Louis Kahn was an American architect of Russian origins. Kahn was interested in the ethical principles of architecture, and mainly designed public spaces.
Louis Isidore Kahn was born on February 20, 1901 in Saaremaa, an island in the Baltic sea that is a part of today’s Estonia.
His family moved to Philadelphia, in the US, when he was 4. Kahn obtained a degree in Architecture at the University of Pennsylvania in 1924. Later, he worked as a designer in some studios in Philadelphia.

In 1929 the United States underwent a serious economic crisis known as the Great Depression.
Kahn dealt with the difficult economic reality by founding, together with some other architects, the Architectural Research Group.
The group investigated the social responsibility of architecture, helping to plan outlying neighborhoods in Philadelphia.
At that time, Kahn’s ideas were inspired by the principles of the Modern Movement, an architectural trend that rejected decorative elements in favor of a building’s functionality.

Beginning in 1947, Kahn dedicated himself to teaching, first at Yale University and then, starting in 1957, at the University of Pennsylvania. In 1950 he took a tour of Mediterranean countries. Visiting Egypt, Greece and Italy, Kahn was struck by the pyramids, Greek columns and ancient aqueducts. These ancient constructs would become a source of inspiration for the American architect.

Returning to the United States in 1951, he dedicated himself to elaborating a synthesis between classical traditions and modernity. Kahn avoided banal citations of past architecture, searching for an intimate essence of shape. The volumes in his buildings became increasingly solid. Light became a fundamental element, contrasting the compactness of matter. His structures were based on pure geometrical shapes like the circle, triangle and square. His architecture took on a monumental, almost mystic dimension.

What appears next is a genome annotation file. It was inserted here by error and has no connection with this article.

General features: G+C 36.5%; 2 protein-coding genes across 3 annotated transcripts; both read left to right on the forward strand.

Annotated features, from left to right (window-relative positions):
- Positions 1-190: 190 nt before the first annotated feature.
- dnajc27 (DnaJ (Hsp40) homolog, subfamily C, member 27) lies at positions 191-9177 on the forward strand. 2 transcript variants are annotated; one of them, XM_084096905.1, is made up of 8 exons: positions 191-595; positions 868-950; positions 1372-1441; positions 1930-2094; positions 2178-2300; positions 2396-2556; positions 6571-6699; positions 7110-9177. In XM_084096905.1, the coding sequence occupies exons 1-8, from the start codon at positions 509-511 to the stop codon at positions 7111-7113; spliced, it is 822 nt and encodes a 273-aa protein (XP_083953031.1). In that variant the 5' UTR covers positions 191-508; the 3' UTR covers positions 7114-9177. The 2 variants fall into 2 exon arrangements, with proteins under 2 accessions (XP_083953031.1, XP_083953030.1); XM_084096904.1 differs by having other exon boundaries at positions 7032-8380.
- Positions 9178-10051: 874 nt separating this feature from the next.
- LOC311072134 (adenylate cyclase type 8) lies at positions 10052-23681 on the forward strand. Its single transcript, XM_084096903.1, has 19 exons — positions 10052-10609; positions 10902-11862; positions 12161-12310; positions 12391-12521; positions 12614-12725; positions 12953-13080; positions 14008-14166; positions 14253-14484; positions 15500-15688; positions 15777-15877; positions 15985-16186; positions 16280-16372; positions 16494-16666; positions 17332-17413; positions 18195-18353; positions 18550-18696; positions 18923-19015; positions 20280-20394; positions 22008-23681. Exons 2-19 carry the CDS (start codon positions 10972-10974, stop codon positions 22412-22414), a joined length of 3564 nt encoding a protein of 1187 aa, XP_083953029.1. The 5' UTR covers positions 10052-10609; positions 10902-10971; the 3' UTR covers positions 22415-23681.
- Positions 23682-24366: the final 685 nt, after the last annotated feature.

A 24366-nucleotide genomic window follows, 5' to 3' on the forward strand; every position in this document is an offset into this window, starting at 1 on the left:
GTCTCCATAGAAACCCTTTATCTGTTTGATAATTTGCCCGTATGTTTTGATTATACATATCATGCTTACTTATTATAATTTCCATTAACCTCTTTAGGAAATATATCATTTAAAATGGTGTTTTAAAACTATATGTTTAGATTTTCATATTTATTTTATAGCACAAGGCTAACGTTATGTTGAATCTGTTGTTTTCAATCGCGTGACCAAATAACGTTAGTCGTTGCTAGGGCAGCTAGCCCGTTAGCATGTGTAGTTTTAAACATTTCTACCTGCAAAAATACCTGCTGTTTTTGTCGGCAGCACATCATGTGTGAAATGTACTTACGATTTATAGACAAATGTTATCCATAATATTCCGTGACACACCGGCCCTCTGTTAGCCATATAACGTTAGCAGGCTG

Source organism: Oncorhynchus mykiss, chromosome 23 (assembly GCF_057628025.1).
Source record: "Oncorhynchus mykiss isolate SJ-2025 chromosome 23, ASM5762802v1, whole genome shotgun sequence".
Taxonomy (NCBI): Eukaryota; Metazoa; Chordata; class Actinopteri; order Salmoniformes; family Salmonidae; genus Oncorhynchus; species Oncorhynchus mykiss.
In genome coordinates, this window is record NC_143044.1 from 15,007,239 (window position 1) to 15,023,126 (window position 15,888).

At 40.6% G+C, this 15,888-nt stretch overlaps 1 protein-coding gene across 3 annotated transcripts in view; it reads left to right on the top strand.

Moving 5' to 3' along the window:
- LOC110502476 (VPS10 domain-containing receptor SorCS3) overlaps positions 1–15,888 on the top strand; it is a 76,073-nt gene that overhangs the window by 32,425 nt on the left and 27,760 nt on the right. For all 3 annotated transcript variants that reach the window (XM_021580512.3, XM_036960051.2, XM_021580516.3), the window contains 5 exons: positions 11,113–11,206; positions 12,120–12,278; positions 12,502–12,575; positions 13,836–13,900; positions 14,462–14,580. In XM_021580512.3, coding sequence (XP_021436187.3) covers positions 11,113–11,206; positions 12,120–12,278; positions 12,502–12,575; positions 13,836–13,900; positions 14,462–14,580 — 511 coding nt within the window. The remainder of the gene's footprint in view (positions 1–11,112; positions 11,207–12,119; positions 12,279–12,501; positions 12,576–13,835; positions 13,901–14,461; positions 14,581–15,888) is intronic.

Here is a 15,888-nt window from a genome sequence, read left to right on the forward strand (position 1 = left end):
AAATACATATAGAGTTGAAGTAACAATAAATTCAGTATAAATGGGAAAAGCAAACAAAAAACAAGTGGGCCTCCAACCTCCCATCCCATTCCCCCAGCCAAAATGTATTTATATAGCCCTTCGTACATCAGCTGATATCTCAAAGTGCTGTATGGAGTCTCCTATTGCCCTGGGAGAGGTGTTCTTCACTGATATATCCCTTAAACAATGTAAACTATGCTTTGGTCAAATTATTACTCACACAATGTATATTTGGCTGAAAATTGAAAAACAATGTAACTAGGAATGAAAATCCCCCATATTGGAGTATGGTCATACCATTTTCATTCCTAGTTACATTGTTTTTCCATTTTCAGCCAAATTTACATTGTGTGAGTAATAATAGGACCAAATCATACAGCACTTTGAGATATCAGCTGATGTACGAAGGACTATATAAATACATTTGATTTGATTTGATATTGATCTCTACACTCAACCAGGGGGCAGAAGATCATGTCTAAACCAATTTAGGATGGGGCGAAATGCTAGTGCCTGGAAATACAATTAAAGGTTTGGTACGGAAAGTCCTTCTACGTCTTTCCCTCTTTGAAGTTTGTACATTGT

Kahn’s evolution was evident in his designs for the expansion of the Yale University Art Gallery, especially in the interiors, where there is a recurrent triangle element in the ceiling. Subsequently, he worked on a project for the Institute for Biological Studies in La Jolla, California. Finished in 1965, the institute was composed of a series of buildings placed symmetrically around a courtyard that opens onto the Pacific Ocean. The success of this project made Kahn internationally famous.

Some of the most important projects he completed towards the end of his career include the Institute of Management in Ahmedabad, India, and the National Assembly Building in Bangladesh.
Kahn died in New York on March 17, 1974. He was 73. His architecture continues to be considered among the most inspired and innovative designs of the 20th Century.
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